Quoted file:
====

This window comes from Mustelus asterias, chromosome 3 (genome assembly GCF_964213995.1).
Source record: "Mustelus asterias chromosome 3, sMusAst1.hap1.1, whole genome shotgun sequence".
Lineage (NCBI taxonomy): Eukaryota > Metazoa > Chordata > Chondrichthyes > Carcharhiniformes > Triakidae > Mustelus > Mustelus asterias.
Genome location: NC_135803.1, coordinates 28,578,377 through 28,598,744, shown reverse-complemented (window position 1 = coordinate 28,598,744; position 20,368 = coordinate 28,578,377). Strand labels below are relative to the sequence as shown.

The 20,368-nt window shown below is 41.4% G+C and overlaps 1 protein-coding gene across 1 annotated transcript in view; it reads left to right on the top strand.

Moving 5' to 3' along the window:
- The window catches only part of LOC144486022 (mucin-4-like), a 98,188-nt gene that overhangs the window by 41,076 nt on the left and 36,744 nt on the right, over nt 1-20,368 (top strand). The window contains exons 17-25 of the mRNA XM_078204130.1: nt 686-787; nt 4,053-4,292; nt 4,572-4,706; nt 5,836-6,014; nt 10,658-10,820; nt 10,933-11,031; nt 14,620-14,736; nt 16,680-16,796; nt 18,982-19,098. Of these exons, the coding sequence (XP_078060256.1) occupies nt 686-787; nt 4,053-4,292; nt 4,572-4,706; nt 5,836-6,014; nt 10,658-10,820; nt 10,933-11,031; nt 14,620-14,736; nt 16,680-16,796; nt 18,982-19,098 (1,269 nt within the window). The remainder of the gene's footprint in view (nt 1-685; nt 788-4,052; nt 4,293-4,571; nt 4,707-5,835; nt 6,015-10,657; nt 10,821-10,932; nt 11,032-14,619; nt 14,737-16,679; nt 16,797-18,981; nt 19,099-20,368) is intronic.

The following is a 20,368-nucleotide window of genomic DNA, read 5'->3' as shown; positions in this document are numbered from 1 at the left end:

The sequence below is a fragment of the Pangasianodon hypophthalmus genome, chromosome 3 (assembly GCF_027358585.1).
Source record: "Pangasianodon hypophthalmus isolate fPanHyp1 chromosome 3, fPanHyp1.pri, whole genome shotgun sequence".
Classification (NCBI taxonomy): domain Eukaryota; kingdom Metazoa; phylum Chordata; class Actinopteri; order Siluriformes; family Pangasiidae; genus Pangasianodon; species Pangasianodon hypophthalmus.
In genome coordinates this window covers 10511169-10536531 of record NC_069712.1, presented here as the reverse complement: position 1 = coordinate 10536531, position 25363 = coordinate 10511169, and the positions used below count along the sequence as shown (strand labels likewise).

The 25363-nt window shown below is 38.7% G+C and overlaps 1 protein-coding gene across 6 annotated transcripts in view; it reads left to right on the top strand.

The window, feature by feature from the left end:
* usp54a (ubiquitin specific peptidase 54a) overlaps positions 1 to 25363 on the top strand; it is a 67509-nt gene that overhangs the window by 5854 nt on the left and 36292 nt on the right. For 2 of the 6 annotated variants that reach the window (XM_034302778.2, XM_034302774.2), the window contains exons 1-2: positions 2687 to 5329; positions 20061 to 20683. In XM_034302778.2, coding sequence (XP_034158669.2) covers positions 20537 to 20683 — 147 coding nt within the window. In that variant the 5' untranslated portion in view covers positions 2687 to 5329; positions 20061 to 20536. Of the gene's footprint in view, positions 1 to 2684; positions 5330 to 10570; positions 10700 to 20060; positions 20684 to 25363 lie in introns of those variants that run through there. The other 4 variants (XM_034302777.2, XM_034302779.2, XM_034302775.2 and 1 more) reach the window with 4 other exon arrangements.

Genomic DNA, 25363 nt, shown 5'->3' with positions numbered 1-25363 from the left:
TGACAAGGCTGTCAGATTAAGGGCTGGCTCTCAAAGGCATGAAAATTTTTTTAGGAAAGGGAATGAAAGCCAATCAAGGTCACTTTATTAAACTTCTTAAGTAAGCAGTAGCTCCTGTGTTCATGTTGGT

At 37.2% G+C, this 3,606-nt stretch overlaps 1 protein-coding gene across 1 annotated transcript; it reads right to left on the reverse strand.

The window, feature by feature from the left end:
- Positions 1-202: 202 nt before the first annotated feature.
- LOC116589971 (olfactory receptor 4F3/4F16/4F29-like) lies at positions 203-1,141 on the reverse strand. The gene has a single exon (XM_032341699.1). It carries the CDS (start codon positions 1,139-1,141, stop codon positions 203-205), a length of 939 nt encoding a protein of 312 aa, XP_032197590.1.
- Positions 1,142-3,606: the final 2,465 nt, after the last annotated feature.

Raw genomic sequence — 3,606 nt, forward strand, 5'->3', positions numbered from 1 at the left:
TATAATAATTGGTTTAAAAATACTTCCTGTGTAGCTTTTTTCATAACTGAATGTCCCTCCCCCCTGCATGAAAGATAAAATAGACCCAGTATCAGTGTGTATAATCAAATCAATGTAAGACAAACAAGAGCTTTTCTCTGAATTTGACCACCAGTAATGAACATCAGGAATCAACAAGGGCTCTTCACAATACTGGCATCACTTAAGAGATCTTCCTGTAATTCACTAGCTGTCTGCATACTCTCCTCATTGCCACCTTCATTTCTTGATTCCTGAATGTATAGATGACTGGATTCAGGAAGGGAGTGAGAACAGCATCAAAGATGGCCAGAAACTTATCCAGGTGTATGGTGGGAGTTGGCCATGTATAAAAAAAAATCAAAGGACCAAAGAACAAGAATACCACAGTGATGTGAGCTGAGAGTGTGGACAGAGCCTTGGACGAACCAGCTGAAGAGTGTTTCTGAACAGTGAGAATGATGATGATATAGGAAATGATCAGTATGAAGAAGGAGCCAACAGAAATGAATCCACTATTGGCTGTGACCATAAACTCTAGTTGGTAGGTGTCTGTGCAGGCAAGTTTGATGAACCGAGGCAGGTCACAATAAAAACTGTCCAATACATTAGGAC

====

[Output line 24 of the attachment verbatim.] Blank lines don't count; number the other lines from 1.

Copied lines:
TATAATAATTGGTTTAAAAATACTTCCTGTGTAGCTTTTTTCATAACTGAATGTCCCTCCCCCCTGCATGAAAGATAAAATAGACCCAGTATCAGTGTGTATAATCAAATCAATGTAAGACAAACAAGAGCTTTTCTCTGAATTTGACCACCAGTAATGAACATCAGGAATCAACAAGGGCTCTTCACAATACTGGCATCACTTAAGAGATCTTCCTGTAATTCACTAGCTGTCTGCATACTCTCCTCATTGCCACCTTCATTTCTTGATTCCTGAATGTATAGATGACTGGATTCAGGAAGGGAGTGAGAACAGCATCAAAGATGGCCAGAAACTTATCCAGGTGTATGGTGGGAGTTGGCCATGTATAAAAAAAAATCAAAGGACCAAAGAACAAGAATACCACAGTGATGTGAGCTGAGAGTGTGGACAGAGCCTTGGACGAACCAGCTGAAGAGTGTTTCTGAACAGTGAGAATGATGATGATATAGGAAATGATCAGTATGAAGAAGGAGCCAACAGAAATGAATCCACTATTGGCTGTGACCATAAACTCTAGTTGGTAGGTGTCTGTGCAGGCAAGTTTGATGAACCGAGGCAGGTCACAATAAAAACTGTCCAATACATTAGGAC